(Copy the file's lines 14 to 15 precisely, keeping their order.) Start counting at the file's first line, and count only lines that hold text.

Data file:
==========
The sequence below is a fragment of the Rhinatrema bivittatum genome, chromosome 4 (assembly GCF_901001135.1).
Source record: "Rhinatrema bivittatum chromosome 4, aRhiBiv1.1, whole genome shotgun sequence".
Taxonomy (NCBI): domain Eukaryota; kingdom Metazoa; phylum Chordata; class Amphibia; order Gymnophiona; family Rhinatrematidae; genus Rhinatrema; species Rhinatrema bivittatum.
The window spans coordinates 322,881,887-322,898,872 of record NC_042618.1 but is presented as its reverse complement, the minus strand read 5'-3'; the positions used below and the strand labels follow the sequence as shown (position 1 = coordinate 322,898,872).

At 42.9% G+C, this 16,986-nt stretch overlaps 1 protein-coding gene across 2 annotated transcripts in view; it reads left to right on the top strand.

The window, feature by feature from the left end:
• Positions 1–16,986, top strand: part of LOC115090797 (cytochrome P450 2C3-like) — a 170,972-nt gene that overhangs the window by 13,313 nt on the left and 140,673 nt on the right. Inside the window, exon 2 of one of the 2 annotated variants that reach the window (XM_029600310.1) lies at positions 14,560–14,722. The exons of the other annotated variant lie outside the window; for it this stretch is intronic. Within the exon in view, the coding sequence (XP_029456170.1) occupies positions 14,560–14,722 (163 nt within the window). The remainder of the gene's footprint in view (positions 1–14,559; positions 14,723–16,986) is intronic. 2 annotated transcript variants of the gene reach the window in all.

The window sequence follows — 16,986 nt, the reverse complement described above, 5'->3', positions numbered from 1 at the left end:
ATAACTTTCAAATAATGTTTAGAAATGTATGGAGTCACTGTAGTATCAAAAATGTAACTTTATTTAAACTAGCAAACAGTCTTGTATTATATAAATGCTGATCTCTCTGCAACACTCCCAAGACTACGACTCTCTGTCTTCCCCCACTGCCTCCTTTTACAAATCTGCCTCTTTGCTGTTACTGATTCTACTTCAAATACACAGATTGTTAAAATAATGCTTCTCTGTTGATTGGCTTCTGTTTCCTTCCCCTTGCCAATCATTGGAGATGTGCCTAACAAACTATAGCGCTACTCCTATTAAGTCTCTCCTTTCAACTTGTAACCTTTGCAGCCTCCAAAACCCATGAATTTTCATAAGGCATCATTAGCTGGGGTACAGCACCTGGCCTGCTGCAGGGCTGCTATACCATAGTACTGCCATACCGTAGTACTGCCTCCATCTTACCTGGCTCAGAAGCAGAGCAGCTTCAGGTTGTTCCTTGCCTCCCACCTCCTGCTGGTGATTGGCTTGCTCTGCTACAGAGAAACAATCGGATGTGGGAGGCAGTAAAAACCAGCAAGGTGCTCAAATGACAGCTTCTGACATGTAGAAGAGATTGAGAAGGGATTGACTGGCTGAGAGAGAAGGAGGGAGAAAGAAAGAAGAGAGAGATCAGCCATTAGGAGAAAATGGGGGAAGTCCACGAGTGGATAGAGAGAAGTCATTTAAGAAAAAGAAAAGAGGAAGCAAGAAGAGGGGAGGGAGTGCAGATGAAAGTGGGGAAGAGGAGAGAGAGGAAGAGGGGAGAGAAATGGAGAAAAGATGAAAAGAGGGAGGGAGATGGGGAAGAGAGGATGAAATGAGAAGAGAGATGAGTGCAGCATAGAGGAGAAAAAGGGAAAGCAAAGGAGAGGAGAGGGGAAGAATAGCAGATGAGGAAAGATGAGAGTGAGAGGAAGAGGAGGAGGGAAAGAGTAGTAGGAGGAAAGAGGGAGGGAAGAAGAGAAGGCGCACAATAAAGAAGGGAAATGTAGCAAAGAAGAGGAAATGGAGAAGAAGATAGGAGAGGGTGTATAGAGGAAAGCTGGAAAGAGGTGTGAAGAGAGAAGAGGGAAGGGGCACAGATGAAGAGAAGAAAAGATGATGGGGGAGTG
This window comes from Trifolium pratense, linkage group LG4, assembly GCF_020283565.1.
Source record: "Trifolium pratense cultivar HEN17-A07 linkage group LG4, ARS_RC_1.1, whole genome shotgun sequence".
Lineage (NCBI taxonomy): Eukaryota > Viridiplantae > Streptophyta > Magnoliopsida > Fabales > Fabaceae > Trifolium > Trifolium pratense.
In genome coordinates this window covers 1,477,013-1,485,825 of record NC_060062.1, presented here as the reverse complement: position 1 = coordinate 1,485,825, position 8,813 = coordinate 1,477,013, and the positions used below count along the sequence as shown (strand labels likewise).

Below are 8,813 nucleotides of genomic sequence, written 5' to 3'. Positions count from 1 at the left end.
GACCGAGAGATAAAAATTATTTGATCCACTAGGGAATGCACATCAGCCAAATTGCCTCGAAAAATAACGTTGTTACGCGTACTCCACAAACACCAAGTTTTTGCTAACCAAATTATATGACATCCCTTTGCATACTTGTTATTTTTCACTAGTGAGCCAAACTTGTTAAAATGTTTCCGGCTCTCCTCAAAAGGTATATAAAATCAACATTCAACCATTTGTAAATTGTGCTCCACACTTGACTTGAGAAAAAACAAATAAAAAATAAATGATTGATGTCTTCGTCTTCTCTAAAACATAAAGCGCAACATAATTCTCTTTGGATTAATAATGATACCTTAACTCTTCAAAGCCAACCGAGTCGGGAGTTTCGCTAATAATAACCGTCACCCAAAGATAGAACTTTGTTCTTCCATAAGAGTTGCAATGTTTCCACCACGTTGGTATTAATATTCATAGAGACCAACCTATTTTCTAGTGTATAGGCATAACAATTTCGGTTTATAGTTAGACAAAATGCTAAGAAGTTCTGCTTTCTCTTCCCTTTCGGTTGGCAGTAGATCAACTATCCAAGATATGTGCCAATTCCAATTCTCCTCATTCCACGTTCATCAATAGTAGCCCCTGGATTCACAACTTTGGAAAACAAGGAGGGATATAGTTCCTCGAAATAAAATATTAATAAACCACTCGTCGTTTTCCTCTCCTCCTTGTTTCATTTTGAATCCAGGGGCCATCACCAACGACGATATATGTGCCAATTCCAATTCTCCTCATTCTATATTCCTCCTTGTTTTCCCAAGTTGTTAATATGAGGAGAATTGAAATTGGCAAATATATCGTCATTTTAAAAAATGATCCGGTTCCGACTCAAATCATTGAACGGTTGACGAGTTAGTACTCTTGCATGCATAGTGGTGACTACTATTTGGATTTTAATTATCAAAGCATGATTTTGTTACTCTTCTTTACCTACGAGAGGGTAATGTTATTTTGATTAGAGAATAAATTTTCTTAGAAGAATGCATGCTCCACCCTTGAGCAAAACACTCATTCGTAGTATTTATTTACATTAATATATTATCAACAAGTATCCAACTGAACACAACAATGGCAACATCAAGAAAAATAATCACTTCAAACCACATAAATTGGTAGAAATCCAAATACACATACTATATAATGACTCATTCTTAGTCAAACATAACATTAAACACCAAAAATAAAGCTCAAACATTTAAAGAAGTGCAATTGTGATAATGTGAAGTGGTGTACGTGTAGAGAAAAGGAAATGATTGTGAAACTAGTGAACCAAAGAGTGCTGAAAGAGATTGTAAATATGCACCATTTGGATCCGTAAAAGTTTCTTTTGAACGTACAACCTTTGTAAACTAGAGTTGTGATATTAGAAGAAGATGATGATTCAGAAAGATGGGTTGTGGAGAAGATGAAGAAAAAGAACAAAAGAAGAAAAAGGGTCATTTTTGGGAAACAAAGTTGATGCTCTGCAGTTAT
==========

Below are 8,813 nucleotides of genomic sequence, written 5' to 3'. Positions count from 1 at the left end.
GACCGAGAGATAAAAATTATTTGATCCACTAGGGAATGCACATCAGCCAAATTGCCTCGAAAAATAACGTTGTTACGCGTACTCCACAAACACCAAGTTTTTGCTAACCAAATTATATGACATCCCTTTGCATACTTGTTATTTTTCACTAGTGAGCCAAACTTGTTAAAATGTTTCCGGCTCTCCTCAAAAGGTATATAAAATCAACATTCAACCATTTGTAAATTGTGCTCCACACTTGACTTGAGAAAAAACAAATAAAAAATAAATGATTGATGTCTTCGTCTTCTCTAAAACATAAAGCGCAACATAATTCTCTTTGGATTAATAATGATACCTTAACTCTTCAAAGCCAACCGAGTCGGGAGTTTCGCTAATAATAACCGTCACCCAAAGATAGAACTTTGTTCTTCCATAAGAGTTGCAATGTTTCCACCACGTTGGTATTAATATTCATAGAGACCAACCTATTTTCTAGTGTATAGGCATAACAATTTCGGTTTATAGTTAGACAAAATGCTAAGAAGTTCTGCTTTCTCTTCCCTTTCGGTTGGCAGTAGATCAACTATCCAAGATATGTGCCAATTCCAATTCTCCTCATTCCACGTTCATCAATAGTAGCCCCTGGATTCACAACTTTGGAAAACAAGGAGGGATATAGTTCCTCGAAATAAAATATTAATAAACCACTCGTCGTTTTCCTCTCCTCCTTGTTTCATTTTGAATCCAGGGGCCATCACCAACGACGATATATGTGCCAATTCCAATTCTCCTCATTCTATATTCCTCCTTGTTTTCCCAAGTTGTTAATATGAGGAGAATTGAAATTGGCAAATATATCGTCATTTTAAAAAATGATCCGGTTCCGACTCAAATCATTGAACGGTTGACGAGTTAGTACTCTTGCATGCATAGTGGTGACTACTATTTGGATTTTAATTATCAAAGCATGATTTTGTTACTCTTCTTTACCTACGAGAGGGTAATGTTATTTTGATTAGAGAATAAATTTTCTTAGAAGAATGCATGCTCCACCCTTGAGCAAAACACTCATTCGTAGTATTTATTTACATTAATATATTATCAACAAGTATCCAACTGAACACAACAATGGCAACATCAAGAAAAATAATCACTTCAAACCACATAAATTGGTAGAAATCCAAATACACATACTATATAATGACTCATTCTTAGTCAAACATAACATTAAACACCAAAAATAAAGCTCAAACATTTAAAGAAGTGCAATTGTGATAATGTGAAGTGGTGTACGTGTAGAGAAAAGGAAATGATTGTGAAACTAGTGAACCAAAGAGTGCTGAAAGAGATTGTAAATATGCACCATTTGGATCCGTAAAAGTTTCTTTTGAACGTACAACCTTTGTAAACTAGAGTTGTGATATTAGAAGAAGATGATGATTCAGAAAGATGGGTTGTGGAGAAGATGAAGAAAAAGAACAAAAGAAGAAAAAGGGTCATTTTTGGGAAACAAAGTTGATGCTCTGCAGTTAT